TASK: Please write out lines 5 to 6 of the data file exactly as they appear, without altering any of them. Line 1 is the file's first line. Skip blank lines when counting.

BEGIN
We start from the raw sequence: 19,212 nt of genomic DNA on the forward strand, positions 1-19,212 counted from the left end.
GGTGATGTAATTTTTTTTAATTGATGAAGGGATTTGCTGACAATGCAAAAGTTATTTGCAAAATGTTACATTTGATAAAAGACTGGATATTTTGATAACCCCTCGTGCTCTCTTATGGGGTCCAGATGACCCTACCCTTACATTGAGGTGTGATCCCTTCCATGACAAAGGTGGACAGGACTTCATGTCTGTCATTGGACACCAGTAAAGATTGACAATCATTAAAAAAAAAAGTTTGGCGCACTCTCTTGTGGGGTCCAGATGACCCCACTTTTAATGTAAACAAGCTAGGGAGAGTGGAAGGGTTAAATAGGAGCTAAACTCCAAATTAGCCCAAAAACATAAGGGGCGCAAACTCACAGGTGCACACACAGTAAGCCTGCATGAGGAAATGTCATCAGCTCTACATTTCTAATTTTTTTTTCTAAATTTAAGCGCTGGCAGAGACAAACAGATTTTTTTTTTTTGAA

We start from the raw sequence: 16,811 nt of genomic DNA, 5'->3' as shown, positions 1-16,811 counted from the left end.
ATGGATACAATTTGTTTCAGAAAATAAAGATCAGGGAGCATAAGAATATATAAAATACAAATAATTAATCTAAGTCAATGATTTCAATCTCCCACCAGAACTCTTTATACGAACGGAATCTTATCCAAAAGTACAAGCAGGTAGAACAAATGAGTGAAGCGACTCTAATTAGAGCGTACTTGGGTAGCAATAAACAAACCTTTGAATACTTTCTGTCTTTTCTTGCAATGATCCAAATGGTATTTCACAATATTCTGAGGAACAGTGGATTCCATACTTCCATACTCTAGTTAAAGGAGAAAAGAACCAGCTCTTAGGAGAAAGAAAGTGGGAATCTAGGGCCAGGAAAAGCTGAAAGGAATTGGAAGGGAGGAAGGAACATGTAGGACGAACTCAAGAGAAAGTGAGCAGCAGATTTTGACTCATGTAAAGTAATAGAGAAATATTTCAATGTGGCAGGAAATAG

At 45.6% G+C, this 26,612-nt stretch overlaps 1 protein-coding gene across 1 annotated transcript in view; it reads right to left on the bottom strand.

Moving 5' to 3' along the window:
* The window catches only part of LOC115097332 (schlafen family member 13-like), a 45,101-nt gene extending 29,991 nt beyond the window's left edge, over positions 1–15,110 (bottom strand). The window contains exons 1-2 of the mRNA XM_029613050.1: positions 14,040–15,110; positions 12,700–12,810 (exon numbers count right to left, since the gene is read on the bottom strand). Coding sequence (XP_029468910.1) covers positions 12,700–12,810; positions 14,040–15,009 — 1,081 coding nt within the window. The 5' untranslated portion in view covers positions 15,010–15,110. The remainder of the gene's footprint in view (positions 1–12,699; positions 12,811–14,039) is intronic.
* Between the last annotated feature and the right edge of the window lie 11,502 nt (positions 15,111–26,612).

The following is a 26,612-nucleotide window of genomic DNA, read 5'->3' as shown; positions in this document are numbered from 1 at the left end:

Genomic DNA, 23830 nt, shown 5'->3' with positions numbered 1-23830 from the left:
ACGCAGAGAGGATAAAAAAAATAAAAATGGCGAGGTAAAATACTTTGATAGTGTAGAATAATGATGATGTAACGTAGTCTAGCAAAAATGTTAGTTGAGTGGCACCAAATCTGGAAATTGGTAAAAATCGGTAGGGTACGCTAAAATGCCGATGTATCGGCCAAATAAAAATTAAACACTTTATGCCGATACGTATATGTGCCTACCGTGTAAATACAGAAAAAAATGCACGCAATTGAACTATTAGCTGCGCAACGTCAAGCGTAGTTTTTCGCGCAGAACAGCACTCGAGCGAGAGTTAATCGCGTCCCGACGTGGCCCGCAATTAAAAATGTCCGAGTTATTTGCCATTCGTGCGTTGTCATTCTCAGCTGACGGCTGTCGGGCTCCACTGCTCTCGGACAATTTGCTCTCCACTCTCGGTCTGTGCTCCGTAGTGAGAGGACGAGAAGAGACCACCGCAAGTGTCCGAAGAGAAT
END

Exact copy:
At 45.6% G+C, this 26,612-nt stretch overlaps 1 protein-coding gene across 1 annotated transcript in view; it reads right to left on the bottom strand.

Moving 5' to 3' along the window: